But whether the Bill becomes law or not, it could have a number of positive effects: It could raise awareness that the current system promotes the export of raw grain while discouraging value-added industries on the prairies; it could hilight the fact that Ontario's milling industry has grown while the prairies have been stifled by the CWB monopoly; it could draw attention to the fact that while Ontario has a provincial marketing board, it's forbidden on the prairies; and, it could reinforce the fact that the CWB should also be subject to Freedom of Information legislation such as the federal Access to Information Act.
The one thing it will do, is once again make the point that farmers want and need marketing choices. In the quest to see this become a reality, it's another kick at the can.
Finding common ground
By Craig Docksteader
In the midst of all the wrangling over Justice Estey's recommendations for the prairie grain transportation and handling system, there's one thing everybody appears to agree on: Competition is good.
There's significant controversy over changing the railway rate cap, eliminating the Car Allocation Policy Group, and taking the Canadian Wheat Board out of transportation and handling. But when it comes to the value of competition, there is only unanimous applause.
The Canadian Wheat Board agrees, the commodity organizations agree, the governments of Manitoba, Saskatchewan, Alberta and British Columbia agree, the grain companies agree, the left-wing academics agree, the right-wing academics agree, the rail companies can't deny it, and farmers support it: Competition is good because it gives you options, enabling you to be satisfied that you're getting the best value for your money. The result is greater efficiency, lower costs, better service and improved allocation of resources. A lack of competition, however, means somebody can take you to the cleaners and there's nothing you can do about it.
Concerns about this very issue have dominated the grain transportation, handling and marketing system from early on. As soon as elevators started being built on the prairies, producers found that the railways would not spot cars for them at points where an elevator already existed. The lack of competition in transportation left them captive to whatever the railway decided. Failure to resolve the issue eventually led to the first Royal Commission on transportation in 1899.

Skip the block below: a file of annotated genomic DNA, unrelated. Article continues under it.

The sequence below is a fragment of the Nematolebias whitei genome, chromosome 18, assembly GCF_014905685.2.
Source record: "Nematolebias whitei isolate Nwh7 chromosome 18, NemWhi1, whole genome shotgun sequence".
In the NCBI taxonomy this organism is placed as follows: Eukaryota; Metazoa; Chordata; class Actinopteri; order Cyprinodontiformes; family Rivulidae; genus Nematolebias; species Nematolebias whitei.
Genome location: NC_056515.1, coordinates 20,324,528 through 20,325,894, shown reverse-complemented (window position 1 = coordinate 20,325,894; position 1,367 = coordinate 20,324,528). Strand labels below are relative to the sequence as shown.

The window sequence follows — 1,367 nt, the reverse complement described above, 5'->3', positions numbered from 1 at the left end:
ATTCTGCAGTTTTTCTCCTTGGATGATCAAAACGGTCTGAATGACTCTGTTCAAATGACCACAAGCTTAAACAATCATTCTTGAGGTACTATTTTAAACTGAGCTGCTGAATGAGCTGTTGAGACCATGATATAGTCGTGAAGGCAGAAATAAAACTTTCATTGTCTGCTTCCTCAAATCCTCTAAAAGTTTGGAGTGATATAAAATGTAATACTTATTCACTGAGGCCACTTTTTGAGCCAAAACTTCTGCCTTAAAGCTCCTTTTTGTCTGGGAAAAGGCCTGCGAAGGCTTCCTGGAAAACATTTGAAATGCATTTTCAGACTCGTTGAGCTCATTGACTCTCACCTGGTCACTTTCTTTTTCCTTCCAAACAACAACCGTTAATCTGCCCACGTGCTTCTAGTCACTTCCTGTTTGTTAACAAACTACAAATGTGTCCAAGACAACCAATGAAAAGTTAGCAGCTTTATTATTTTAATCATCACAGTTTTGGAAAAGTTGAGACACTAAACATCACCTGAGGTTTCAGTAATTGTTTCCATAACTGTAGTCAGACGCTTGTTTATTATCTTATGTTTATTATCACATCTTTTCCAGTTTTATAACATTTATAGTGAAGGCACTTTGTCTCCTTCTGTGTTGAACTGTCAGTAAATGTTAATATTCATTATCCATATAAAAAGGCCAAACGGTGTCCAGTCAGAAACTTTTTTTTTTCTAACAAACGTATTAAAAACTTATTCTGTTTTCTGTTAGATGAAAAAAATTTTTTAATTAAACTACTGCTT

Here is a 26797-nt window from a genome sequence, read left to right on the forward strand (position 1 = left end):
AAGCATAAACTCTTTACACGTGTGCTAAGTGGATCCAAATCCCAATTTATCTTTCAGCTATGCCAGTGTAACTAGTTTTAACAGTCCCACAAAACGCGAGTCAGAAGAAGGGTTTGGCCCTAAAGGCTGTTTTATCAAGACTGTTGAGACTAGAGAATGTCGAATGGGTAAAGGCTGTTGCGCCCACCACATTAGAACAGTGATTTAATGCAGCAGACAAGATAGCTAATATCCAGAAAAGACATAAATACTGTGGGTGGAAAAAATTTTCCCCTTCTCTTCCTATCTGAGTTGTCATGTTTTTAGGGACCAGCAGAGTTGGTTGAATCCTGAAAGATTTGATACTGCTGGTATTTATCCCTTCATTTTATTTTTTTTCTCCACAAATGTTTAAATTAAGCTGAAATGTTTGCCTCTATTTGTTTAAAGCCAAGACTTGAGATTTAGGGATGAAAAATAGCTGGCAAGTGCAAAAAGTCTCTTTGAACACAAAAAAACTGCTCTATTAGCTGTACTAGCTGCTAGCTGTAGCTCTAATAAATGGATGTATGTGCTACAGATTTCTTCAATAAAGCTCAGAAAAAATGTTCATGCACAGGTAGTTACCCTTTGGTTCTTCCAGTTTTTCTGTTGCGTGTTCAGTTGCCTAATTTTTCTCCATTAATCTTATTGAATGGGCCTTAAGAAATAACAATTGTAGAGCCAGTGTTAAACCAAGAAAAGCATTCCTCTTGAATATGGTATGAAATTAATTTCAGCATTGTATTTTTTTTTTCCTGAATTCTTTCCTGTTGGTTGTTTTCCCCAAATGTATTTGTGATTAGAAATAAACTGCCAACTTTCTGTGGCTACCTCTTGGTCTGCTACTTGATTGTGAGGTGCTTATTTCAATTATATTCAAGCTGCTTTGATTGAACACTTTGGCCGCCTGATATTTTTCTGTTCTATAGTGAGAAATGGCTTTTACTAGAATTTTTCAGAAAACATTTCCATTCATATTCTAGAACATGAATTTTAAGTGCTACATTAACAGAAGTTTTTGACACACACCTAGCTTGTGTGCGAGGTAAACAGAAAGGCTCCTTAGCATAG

On the marketing side, rumours abounded of farmers getting shafted by grain companies. Without the communications infrastructure that we enjoy today, a farmer could leave home with a wagon-load of grain, only to get to the elevator and be informed that the price had dropped from the previous day when his neighbour hauled a load. At that point, his hands were tied. With no other marketing options, he could either accept the price being offered or take his grain home -- in which case he made the day-long trip for nothing.
In large part, it was the backlash against this lack of effective competition that played a dominant role in shaping the prairie grain industry: It gave rise to the cooperative movement as farmers banded together in an attempt to find protection; it set the stage for a prolonged romance with excessive government regulation, as producers opted for legislative solutions in the absence of viable competition; and it instilled a deeply-rooted fear of the open market into a good chunk of the prairie farming community.
In the controversy surrounding Estey's recommendations, it might be beneficial to recognize that there is more common ground than first impressions would suggest. Most farmers are really after the same thing. They want the best price for their product, a future for their farm and security for their family. They'd like to see some kind of return on their investment, and at the end of the day, have something to pass on to the grandchildren. The major differences are not about objectives, but how to achieve them -- about methods.
That's why consensus on the importance of competition is so significant to reforming the grain transportation and handling system -- competition is not an objective, but a method. Consensus on this issue provides a foundation from which to pursue constructive reform and a common basis upon which to evaluate the merits of proposed changes.
If properly implemented, introducing effective competition into the system has the potential to address the concerns of farmers on either end of the ideological spectrum. After all, neither dual-market advocates, nor defenders of the status-quo like being forced to do business with monopolistic corporations that can dictate prices to farmers.
Craig Docksteader is Coordinator with the Prairie Centre/Centre for Prairie Agriculture, Inc. "Where Do We Go From Here" is a feature service of the Prairie Centre.
Prairie Centre/Centre for Prairie Agriculture, Inc.
Farmer loses case over illegal export of wheat to U.S.
A Saskatchewan farmer, who argued that the federal wheat board's monopoly control over the export of wheat and barley in Western Canada is an abuse of his property rights, lost his case at the Manitoba Court of Appeal.
"We'll appeal to the Supreme Court and see what they have to say about it," said David Bryan on February 6.
"If the federal government can basically come in and trample on property rights any time they want to, what protection does that provide anybody?"